The cost of the fear of being lonely can be greater than loneliness itself.
We associate loneliness with pain and isolation. No one misses it; no one wants it. This phenomenon is widespread. In the UK as many as 60 percent of people aged 18-34 feel lonely often or sometimes, according to the Mental Health Foundation 2010 report.
You can experience periodic states of loneliness, even if you are in satisfactory relationships with other people. For example, a woman who is on maternity leave can occasionally feel isolated and lonely, while being happily married at the same time. Every time we leave an important role in our life, even for a short period of time, it can trigger a temporary feeling of loneliness.
Loneliness is primarily associated with the lack of positive relationships. In our fast-paced life, it is possible to experience loneliness while maintaining numerous superficial relationships. Even those we have thousands of Facebook friends may often get the impression that they are alone.
Do not run away from pain
Remedies such as an increase in social activities can not only reduce the quality of individual relationships but also feel more like an escape rather than a way to fix the loneliness issue.
Such a state can create a tremendous amount of tension, but distancing yourself from the longing and need for intimacy can actually increase that tension. It’s a bit like pain; we naturally want to protect ourselves from it.
There are people who run away from the pain of longing or loneliness into sports or work activities. Although some people lead an active, interesting life because that is their natural inclination, others do it in order not to feel. The psychological cost of running away from deep desires can be such that we “forget” what we really care about. And sometimes the fear of pain is worse than the pain itself.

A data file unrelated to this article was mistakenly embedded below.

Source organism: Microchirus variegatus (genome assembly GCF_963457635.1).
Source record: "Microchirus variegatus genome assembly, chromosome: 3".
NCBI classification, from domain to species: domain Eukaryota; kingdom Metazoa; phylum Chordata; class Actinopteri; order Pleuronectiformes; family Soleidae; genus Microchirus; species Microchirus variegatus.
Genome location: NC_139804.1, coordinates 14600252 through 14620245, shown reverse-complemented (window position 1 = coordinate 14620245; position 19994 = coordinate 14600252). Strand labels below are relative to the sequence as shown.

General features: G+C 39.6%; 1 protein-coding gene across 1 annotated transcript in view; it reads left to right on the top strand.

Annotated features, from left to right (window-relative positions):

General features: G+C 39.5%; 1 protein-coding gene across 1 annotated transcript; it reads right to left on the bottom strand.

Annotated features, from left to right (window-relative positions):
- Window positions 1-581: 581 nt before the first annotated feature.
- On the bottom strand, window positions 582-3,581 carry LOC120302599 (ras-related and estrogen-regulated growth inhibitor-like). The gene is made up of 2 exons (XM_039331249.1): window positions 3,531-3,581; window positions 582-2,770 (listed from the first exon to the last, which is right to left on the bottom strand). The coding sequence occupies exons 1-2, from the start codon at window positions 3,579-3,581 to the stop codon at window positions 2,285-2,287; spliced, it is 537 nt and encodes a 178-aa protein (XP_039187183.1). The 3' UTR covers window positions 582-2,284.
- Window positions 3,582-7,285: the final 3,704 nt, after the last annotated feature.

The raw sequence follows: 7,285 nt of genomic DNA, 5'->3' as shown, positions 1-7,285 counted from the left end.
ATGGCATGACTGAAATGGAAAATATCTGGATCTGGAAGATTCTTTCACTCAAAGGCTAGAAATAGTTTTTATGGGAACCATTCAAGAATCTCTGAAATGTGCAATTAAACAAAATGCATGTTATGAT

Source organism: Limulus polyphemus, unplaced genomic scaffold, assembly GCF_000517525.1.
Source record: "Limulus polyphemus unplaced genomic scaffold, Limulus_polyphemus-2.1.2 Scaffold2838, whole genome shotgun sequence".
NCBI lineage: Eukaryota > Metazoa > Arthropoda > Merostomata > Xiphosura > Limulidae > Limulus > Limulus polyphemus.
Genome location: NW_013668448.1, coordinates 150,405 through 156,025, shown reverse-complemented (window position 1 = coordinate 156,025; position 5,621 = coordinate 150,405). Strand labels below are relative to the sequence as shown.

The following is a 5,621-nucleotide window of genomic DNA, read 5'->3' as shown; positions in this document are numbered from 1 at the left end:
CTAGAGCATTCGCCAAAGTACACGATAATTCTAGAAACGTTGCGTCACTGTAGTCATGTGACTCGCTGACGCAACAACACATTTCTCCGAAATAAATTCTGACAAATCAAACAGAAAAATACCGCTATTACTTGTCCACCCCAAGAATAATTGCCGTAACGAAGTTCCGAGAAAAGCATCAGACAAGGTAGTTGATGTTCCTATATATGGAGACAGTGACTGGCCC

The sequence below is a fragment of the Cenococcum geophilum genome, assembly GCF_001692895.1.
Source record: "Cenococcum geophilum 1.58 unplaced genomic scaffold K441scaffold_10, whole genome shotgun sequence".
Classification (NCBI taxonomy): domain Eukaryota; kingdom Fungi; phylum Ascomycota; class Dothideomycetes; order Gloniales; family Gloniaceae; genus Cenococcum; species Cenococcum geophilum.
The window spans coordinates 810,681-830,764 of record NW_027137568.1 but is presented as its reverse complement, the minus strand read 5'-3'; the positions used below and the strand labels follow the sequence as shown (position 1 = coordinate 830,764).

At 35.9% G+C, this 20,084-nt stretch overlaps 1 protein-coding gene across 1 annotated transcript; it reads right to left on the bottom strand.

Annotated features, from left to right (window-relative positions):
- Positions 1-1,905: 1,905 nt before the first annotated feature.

A cure for loneliness? Gratitude!
Fear of loneliness can push us to suppress our dreams, expectations, and fear of rejection. But the distance which results from the fear of experiencing difficult feelings will ultimately raise our levels of fear and anxiety.
See what hurts you
Facing the pain of loneliness can lead us to be aware of our true needs. Such awareness of deep longings, in turn, gives us a chance to better understand ourselves. Self-awareness, even the painful kind, gives us a choice: either we seek the answers to our needs or we push such needs away. Pain that is genuinely expressed decreases in time.
Pain associated with a feeling of loneliness is worth sharing in a safe conversation with a trusted person. It’s good to look for support among friends and family in moments of loneliness.
A sober alcoholic copes with the disease by using a “one day at a time” method. Why not look at loneliness in a similar way? The prospect of “here and now,” focusing on everyday life, is a big challenge but also an inspiration. As Thich Nhat Hanh wrote, “There is only one most important time, and that is now.” Here and now there is no fear. Only attentive being in the now offers the chance of full contact with oneself.
Loneliness, as a passing feeling, is quite natural and it can be a good opportunity to get in touch with yourself. When you’re going through a period of loneliness, don’t try to bury the feeling in a busy schedule or loads of superficial encounters. Rather, accept it and walk through it, remaining open to what it may reveal about your heart and your life. And above all, be confident that there is a better life on the other side.
This article was originally published in the Polish Edition of Aleteia.